A current account deficit occurs when the value of a country’s imports exceeds that of its exports. The current account is an indicator of the economic health of a country. But a layperson’s concept may be fuzzy. What is a current account deficit? And what are its impacts? To give you a clearer picture, here is a quick overview.

Current account deficit: What it means

All countries import and export goods and services. Income also moves from one country to others. This may be through salaries, interest, and even dividends from investment. Transfers like foreign aid, grants, and pensions are also part of the current account.

When does a country have a current account deficit? It is when the import value of its goods, services, and capital is higher than their export value.

This is also called a trade deficit because goods and services form the major chunk of the current account. Income and transfers represent only a small part of the current account balance.

How is current account deficit calculated?

There is a standard current account deficit formula for performing the calculation:

CAB = X – M (+ NY + NCT)

Here,

CAB: Current account balance

X: Value of exports of goods and services

M: Value of imports of goods and services

NY: Net income abroad

NCT: Net current transfers

When the current account balance is positive, there is a surplus. When it is negative, there is a deficit.

Here is another way of looking at it.

CAB = National Savings – National Investments

A deficit occurs when the total savings of a country are lower than its total investments.

Problems of a current account deficit

A current account deficit can be useful in the short term. It sets the stage to receive funds from abroad and ensure economic growth. But a deficit that persists over a long period is a problem. Further problems arise if the deficit forms a large part of the gross domestic product (GDP). Here are some of the negative impacts.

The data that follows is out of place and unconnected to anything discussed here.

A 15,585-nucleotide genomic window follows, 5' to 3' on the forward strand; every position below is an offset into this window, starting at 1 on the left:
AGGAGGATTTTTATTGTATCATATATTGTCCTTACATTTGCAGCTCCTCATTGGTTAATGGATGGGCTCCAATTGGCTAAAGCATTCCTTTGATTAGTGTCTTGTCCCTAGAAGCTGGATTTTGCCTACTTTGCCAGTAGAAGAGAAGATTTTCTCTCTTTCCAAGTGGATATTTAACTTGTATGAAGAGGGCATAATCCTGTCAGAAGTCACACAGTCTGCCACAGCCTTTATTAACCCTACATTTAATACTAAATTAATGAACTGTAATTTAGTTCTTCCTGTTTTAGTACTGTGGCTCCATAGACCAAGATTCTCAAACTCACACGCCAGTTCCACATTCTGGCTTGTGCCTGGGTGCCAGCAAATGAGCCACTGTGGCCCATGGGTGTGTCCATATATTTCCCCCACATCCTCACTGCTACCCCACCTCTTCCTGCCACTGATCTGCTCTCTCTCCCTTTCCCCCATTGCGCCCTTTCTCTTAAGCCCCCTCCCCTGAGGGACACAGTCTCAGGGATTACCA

Investors stay away: Normally, investors from other countries pump in funds with an eye on potential returns. A country with a persistent current account deficit may not grow sufficiently. This may lead to low returns on investment. As a result, foreign investments could dry up.

Foreign control of domestic assets: A country with a current account deficit may depend extensively on foreign capital. Domestic players would have to turn to foreign multinationals for financing. In turn, foreign players could influence or even dictate policy decisions for domestic operations.

Uncompetitive domestic sector: A current account deficit could signal over-reliance on consumer spending. Goods and services produced within the country may be uncompetitive at the global level. Consequently, the value of exports would reduce further.

India’s current account deficit in 2016

Of late, India has been improving its current account deficit. In fact, in the quarter April–June 2016, India generated a deficit of 0.1% of the GDP. This amounted to $277 million. There had even been some expectation that the country would post its first-ever surplus.

Yet, even a year ago, for the same quarter, the deficit had been 1.2% of GDP. In monetary terms, it amounted to a deficit of $6.1 billion.

India has been one of the fastest-growing countries in the world. But it needs to increase the growth of imports to fuel further development. For example, a growth rate of at least 8% is necessary to ensure full employment within the country.